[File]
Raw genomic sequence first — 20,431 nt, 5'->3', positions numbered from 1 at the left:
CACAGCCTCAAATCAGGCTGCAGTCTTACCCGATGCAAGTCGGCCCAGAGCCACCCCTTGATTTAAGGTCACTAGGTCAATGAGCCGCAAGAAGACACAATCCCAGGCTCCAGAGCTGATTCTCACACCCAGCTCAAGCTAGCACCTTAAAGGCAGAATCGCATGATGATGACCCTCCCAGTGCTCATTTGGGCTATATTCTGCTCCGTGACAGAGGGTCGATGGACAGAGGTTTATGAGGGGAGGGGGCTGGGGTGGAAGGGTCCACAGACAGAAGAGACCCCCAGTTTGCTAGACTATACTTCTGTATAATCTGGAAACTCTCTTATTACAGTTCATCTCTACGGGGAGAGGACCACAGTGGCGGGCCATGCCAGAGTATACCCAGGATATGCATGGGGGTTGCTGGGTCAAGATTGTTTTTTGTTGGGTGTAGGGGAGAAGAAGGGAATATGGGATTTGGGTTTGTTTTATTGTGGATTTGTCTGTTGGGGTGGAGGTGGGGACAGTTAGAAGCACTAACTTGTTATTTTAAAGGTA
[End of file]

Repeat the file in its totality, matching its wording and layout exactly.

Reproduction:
Raw genomic sequence first — 20,431 nt, 5'->3', positions numbered from 1 at the left:
CACAGCCTCAAATCAGGCTGCAGTCTTACCCGATGCAAGTCGGCCCAGAGCCACCCCTTGATTTAAGGTCACTAGGTCAATGAGCCGCAAGAAGACACAATCCCAGGCTCCAGAGCTGATTCTCACACCCAGCTCAAGCTAGCACCTTAAAGGCAGAATCGCATGATGATGACCCTCCCAGTGCTCATTTGGGCTATATTCTGCTCCGTGACAGAGGGTCGATGGACAGAGGTTTATGAGGGGAGGGGGCTGGGGTGGAAGGGTCCACAGACAGAAGAGACCCCCAGTTTGCTAGACTATACTTCTGTATAATCTGGAAACTCTCTTATTACAGTTCATCTCTACGGGGAGAGGACCACAGTGGCGGGCCATGCCAGAGTATACCCAGGATATGCATGGGGGTTGCTGGGTCAAGATTGTTTTTTGTTGGGTGTAGGGGAGAAGAAGGGAATATGGGATTTGGGTTTGTTTTATTGTGGATTTGTCTGTTGGGGTGGAGGTGGGGACAGTTAGAAGCACTAACTTGTTATTTTAAAGGTA